A powerful campaign emphasising violence against women and girls will not be tolerated has been launched at Reaseheath College and University Centre Reaseheath and across the sites of our academic partner, the University of Chester.

The arresting visual campaign is accompanied by the introduction of a network of Sexual Violence Liaison Officers to support students at the educational institutions, plus measures to make students feel safer on and off campus.

The campaign has been funded as part of the UK Government’s national Safer Streets initiative and received £550,000 following a successful bid from John Dwyer, the Police and Crime Commissioner for Cheshire.

Police statistics nationally recorded that a significant number of 18 to 23-year-olds identified as victims of sexual violence. Although some incidents were reported, there was also significant under-reporting. With a large proportion of students in this age range, the University of Chester, Reaseheath College and University Centre Reaseheath were identified as the focus for the bid.

Multiple agencies have supported the campaign including RASASC (Rape and Sexual Abuse Support Centre) Cheshire and Merseyside, Cheshire Constabulary, the Police and Crime Commissioner for Cheshire and Chester Students’ Union.

Plans to help students feel safer include enhanced lighting and CCTV cameras, the development of a student safety app, the introducing of safe spaces for students who feel threatened and the introduction of a safe taxi scheme which allows students to use their student ID card to get home if they feel unsafe.

A series of workshops will be delivered to promote acceptable behaviour and encourage healthy relationships alongside training for staff on how to support victims and manage disclosures. Dedicated and specially trained Sexual Violence Liaison Officers will provide a single point of contact for those who have experienced sexual violence.

A supporting ‘Respect’ campaign alerting people to sexual violence and controlling behaviours will provide thought-provoking posters, billboards and digital signage around Reaseheath College, University Centre Reaseheath and University of Chester campuses and surrounding areas.

John Dwyer, Police and Crime Commissioner for Cheshire, said: “This work continues to build on the collaborative commitment between partner agencies in and around the University of Chester. It complements work being done in other areas of the county to help women and girls feel safe.

“Tackling violence against women and girls is a priority in my Police and Crime Plan, and the Constabulary has been working hard across the county to ensure we crack down on this kind of crime so that people feel safe on the streets.

“Education is key in this area, and arming students with the knowledge of what behaviour is and isn’t acceptable moves us one step closer to tackling the issue.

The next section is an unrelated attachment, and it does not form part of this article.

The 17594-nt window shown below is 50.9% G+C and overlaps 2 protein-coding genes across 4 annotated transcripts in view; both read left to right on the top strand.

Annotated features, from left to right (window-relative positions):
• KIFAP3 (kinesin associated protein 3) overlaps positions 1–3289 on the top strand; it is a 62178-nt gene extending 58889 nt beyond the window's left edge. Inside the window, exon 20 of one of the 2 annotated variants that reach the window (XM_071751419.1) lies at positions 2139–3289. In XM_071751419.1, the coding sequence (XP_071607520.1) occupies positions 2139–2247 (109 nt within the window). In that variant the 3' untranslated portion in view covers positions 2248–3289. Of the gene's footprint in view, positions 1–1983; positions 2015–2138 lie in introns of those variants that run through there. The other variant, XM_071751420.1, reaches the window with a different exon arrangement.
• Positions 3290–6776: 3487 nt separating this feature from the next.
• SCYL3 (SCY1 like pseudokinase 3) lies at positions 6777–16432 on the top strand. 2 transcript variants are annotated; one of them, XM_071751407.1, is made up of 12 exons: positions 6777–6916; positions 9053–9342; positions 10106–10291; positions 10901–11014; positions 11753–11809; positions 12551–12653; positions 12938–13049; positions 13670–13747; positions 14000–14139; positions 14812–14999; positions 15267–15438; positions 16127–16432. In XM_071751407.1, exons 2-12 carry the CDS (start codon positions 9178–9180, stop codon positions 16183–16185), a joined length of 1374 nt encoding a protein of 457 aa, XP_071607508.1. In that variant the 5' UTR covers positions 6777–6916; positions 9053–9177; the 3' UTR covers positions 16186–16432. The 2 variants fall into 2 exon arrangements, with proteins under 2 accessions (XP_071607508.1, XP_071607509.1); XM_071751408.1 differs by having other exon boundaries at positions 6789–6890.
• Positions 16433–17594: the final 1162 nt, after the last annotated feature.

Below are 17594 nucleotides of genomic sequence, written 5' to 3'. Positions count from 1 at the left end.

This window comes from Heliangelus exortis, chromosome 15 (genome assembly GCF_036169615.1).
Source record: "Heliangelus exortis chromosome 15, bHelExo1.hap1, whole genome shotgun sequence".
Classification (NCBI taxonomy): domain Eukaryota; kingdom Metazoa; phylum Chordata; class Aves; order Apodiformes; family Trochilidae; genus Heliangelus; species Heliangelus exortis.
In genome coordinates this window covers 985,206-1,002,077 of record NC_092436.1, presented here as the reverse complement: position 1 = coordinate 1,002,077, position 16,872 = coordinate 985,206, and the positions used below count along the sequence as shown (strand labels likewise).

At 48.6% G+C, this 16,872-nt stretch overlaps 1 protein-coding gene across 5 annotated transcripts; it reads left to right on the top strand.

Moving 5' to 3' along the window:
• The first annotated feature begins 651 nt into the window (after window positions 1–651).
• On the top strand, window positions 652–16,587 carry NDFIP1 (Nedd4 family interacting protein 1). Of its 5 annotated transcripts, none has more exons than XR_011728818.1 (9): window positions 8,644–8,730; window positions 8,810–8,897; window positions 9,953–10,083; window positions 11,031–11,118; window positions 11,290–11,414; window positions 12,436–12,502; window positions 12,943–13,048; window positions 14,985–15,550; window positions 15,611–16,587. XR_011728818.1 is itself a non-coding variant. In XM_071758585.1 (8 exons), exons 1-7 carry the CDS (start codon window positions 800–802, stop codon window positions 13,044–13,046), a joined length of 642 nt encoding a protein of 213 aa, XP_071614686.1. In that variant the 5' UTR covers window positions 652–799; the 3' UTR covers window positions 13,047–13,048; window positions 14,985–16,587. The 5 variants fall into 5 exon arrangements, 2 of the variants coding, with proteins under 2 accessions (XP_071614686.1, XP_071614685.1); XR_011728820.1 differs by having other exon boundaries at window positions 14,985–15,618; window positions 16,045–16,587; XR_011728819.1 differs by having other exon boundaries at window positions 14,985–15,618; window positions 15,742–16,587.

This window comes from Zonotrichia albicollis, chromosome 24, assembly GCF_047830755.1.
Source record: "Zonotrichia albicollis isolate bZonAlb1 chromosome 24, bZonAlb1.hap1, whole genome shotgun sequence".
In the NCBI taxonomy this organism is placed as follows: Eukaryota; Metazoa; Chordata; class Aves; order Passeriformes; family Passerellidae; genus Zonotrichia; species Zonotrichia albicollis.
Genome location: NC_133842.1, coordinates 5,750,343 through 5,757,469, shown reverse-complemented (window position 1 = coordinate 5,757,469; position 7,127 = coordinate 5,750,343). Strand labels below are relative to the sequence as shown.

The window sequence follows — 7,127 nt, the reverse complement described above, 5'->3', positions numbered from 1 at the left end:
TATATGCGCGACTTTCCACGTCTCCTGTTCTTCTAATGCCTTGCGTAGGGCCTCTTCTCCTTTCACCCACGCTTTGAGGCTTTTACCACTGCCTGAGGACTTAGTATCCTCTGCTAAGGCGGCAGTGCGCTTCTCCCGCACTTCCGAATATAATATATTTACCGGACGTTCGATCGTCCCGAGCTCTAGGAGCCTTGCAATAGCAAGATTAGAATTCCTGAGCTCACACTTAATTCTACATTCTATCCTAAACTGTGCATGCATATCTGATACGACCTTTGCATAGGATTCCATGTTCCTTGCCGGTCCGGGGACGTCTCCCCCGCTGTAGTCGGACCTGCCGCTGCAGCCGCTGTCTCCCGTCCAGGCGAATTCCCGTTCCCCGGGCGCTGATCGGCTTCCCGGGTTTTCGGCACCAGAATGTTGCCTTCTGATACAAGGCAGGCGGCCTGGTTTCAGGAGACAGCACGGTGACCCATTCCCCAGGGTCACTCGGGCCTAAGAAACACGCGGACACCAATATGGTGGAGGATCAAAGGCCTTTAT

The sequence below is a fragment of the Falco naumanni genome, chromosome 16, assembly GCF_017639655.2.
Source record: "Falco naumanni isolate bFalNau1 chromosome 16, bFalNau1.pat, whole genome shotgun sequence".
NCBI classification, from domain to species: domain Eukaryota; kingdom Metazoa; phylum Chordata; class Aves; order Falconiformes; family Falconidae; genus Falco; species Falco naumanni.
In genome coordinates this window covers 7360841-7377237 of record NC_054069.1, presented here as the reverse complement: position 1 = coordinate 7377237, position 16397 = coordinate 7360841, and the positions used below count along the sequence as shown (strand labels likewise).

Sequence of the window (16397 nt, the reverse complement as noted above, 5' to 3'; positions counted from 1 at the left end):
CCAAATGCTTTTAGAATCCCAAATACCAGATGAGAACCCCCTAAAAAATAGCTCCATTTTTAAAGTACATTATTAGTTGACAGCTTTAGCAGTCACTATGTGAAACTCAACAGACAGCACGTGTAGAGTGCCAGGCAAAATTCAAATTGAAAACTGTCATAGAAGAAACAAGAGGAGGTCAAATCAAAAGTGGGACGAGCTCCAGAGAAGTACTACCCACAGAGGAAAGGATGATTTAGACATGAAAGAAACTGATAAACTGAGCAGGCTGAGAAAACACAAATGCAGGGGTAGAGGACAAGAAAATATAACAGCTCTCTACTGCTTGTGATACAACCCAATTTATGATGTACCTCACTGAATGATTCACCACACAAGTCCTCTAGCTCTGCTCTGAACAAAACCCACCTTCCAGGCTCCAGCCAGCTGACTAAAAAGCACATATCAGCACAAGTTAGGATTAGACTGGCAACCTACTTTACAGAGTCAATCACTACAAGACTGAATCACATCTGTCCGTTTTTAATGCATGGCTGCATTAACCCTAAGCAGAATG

“I want to reassure women and girls in Cheshire that their safety is taken extremely seriously by the police and its partners. Violence against them is not their fault. Total responsibility lies with the people who commit these crimes and this project will be key in helping to change attitudes and behaviours.”

Detective Inspector Danielle Knox, Project Lead Safer Streets 3, said: “I am really proud of the progress which we have achieved. Working closely with the University of Chester, Reaseheath College, University Centre Reaseheath and partners, we have ensured that we have a multi-faceted approach to making students both feel safer and actually be safer. Significant work has gone into not only addressing physical safety aspects of campuses but also into educating students about acceptable behaviours. I believe this will be the lasting legacy of this project.

“We have put in place a country-leading Sexual Violence Liaison Officer model which will be seen as best practice for other higher education institutions. I am grateful for the support of community organisations in taking part in our Safer Taxi scheme and Safe Spaces which will really benefit the student and staff communities who use the campuses.”

Peter Greenall, Reaseheath’s Assistant Principal and Dean of Higher Education said: “The Safer Streets project has brought together a range of experts who have designed and deployed effective measures which will further enhance safety and security for all users of our campus.

“The investment in preventative approaches to tackle the increasing and ever complex challenges our young people face has been most welcome. Our staff have benefited from specialist training which will ensure that they are able to offer the best support for future victims of harassment and sexual violence. The striking Respect campaign will bring these sensitive issues to the forefront and enable us to work with the student community to challenge perceptions and unwanted behaviours.”

Dr Helen Galbraith, Pro Vice-Chancellor for Student Experience at the University of Chester, said: “I am very proud that the University of Chester is actively furthering our commitment to student safety through the Safer Streets project. The combination of improved education and awareness; the roll out of the Safer Taxi scheme and Safe Spaces, and the introduction of Sexual Violence Liaison Officers across our sites will put us at the forefront of safeguarding our community

“We want everyone who works, visits and studies at the University of Chester to know that we take their safety extremely seriously and that we are here to offer support and guidance to anyone should they need it.

“To receive this funding and deliver this project is an incredible achievement by all involved and I want to thank everyone for their hard work and commitment.”

For more information visit http://reflectandrespect.com